Growth rate and feed efficiency also were better in pigs with higher birth weights. The study showed that pigs with birth weights of 3.1 pounds were 3 pounds heavier at weaning than those with birth weights of 2.1 pounds. ‑This gain continued through the nursery where lighter-born pigs had higher mortality rates, as well as through the finishing stage where heavier-born pigs reached market weight seven days sooner.

The improvements in piglet efficiency easily translate to economic bene­fits on paper.

Citing the study’s survivability, growth and health rates, Willis estimates that a producer can improve his net pro­fit potential by almost $3,000 per 1,000 market pigs. ‑That estimate is based on a producer with 20 percent of his pigs born weighing 2.1 to 2.5 pounds being able to shift that to 3.1 to 3.5 pounds.

“‑This shows that improving birthweights can have a significant financial return,” Willis says. “Based on these numbers, you could invest about $100 per sow to improve her nutrition and management to make sure your sows reach their full potential.”

Because higher birthweights require increased nutrients, producers must not lose sight of nutrient demands of higher-producing sows. “Failing to feed sows for increased productivity leads to rebreeding problems and high sow culling rates, but feeding them properly can result in greater efficiency for both the piglets and the sows’ long-term viability,” Willis says.

Economically, studies show that sows become pro­fitable after their third parity. For sows to produce 30 psy and still maintain adequate body condition and health, proper nutrition needs to start during gilt development and continue through all stages.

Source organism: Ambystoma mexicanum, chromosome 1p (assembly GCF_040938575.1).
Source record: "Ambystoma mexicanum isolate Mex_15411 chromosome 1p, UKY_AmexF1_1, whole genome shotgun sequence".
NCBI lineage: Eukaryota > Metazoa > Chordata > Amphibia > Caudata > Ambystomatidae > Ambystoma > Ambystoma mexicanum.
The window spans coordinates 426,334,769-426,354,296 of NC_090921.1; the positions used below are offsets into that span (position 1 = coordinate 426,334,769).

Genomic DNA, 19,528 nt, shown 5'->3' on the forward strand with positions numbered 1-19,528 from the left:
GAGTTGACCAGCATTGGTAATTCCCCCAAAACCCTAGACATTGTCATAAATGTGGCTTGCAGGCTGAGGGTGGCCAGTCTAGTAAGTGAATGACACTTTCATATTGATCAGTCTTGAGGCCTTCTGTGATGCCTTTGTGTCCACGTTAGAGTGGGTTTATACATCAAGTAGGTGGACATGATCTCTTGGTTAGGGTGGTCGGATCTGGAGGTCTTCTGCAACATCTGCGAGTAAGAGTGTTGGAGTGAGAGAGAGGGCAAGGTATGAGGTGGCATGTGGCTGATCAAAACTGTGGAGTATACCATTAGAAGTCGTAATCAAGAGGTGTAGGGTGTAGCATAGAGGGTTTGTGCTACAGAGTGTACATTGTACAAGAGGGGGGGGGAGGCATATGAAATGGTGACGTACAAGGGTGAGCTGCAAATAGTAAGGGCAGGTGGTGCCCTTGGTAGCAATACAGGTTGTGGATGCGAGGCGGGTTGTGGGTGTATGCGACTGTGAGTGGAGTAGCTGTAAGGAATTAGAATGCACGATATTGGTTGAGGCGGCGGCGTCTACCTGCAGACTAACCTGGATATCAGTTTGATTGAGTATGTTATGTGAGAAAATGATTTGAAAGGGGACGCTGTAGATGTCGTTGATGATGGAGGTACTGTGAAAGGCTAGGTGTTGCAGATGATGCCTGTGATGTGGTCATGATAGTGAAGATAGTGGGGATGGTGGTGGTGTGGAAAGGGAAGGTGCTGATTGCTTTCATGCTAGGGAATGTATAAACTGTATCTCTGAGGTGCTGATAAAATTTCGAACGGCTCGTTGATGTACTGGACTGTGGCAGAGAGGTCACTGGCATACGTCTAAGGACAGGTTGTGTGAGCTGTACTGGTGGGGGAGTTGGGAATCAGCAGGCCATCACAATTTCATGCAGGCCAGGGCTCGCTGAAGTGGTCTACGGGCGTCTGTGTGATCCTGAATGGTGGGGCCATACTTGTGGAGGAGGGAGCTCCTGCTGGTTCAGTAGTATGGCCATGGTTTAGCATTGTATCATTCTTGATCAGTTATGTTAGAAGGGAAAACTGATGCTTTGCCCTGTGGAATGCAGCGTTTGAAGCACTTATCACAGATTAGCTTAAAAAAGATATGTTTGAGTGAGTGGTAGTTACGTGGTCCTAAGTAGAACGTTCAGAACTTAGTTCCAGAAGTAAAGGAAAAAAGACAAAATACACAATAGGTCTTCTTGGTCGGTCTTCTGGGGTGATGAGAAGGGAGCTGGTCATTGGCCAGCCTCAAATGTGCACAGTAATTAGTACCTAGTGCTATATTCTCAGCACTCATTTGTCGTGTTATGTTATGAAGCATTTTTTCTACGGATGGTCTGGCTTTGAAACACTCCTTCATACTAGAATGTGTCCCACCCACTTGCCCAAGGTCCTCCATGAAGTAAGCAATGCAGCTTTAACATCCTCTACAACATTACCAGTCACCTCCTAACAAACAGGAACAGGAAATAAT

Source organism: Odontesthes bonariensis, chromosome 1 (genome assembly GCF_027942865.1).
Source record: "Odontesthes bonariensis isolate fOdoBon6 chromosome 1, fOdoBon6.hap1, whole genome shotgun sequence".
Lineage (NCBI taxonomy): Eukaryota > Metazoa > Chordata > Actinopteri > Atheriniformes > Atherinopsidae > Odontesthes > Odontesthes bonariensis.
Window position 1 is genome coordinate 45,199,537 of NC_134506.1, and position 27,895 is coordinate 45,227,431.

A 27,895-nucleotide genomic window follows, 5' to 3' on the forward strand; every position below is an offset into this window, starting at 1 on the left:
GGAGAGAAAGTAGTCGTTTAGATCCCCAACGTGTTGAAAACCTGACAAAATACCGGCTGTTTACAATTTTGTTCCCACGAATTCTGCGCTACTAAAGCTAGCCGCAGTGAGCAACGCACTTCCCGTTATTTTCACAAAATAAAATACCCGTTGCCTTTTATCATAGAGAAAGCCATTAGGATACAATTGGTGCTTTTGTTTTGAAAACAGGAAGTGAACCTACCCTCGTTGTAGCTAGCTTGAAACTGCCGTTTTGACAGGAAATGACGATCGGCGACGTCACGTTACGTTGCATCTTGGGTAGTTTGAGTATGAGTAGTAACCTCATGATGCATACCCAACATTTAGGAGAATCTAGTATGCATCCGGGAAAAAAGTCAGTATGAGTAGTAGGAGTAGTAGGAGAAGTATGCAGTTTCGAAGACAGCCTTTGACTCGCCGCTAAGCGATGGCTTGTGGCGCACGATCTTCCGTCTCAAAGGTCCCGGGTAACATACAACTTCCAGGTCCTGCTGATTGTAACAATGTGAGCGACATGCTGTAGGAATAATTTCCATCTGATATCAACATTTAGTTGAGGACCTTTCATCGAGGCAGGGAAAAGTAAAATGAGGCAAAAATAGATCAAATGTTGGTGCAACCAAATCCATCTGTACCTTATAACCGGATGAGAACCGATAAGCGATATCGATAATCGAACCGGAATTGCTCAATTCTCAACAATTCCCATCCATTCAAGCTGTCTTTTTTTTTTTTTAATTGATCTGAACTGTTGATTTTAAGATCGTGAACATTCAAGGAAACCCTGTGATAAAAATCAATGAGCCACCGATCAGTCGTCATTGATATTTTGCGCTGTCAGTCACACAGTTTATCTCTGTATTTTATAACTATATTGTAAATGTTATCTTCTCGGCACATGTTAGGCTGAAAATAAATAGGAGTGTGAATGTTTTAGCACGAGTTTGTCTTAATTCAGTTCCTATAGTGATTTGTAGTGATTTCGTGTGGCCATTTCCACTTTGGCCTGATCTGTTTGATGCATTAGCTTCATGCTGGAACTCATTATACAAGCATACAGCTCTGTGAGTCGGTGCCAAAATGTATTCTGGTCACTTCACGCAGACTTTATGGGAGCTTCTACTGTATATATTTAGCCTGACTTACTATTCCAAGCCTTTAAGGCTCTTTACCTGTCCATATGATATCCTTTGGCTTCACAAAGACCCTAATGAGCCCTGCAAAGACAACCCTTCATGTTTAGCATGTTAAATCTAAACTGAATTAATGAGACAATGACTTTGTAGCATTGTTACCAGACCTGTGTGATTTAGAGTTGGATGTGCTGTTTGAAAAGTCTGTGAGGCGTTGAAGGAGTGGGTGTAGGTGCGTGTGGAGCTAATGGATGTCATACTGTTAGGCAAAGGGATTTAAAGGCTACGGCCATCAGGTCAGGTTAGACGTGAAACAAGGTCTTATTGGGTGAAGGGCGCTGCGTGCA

R.J. Smits and C.L. Collins collected data in 2009 showing the economic bene­fits of keeping sows in the herd longer. ‑The study concluded that the mortality of gilt progeny is 2 to 3 percentage points higher (pre-weaning through grow/­finish) when compared to sow progeny. Thus, herds that maintain a consistent parity structure of established and productive sows have the potential to cut mortality rates signi­ficantly across the herd.

Using an enterprise sow-breeding model and multi-year average production costs, Willis and Hemann estimate that reducing progeny mortality by 2 to 3 percentage points could mean additional $4,500 gross revenue per 1,000 pigs produced. The researchers further estimate that reducing the sow culling rate by 2 percentage points through better nutrition improves unit pro­fitability about $1.50 per sow over its costs.

When looking at operations that fall short of their economic potential for full-potential pigs as well as sows that leave the herd too soon, Willis notes that often the mistake is in not providing enough feed in the lactation and the rebreeding periods.

“If we think we’re smarter than the sow in terms of managing her diet, we’re wrong,” Willis says. “Allowing the sow to eat what she wants to eat during lactation lets her better maintain body condition during lactation through rebreeding.”

Producers should pay close attention to feeding practices in gestation to allow the sow to recover and move toward ideal body condition scores.

“After farrowing, if a sow gets up and looks at you when you come in and her trough is licked clean, you haven’t fed her enough,” says Ron Ketchem, consultant with Swine Management Services.

“I often suggest that producers purchase a hopper to put feed in and keep it ­filled versus dropping feed for each feeding. If a sow has the option to eat what she wants, she’ll regulate her diet and obtain the nutrients she needs.”

Ketchem feels this practice has paid dividends to his clients, improving sow productivity and longevity. “Increased focus on sow nutrition can bene­fit the herd’s health and long-term productivity, and substantiate a return on investment,” Willis says. “‑The ­first step in meeting the goal is to measure where the herd is at currently. ‑That benchmark will show you areas to improve.”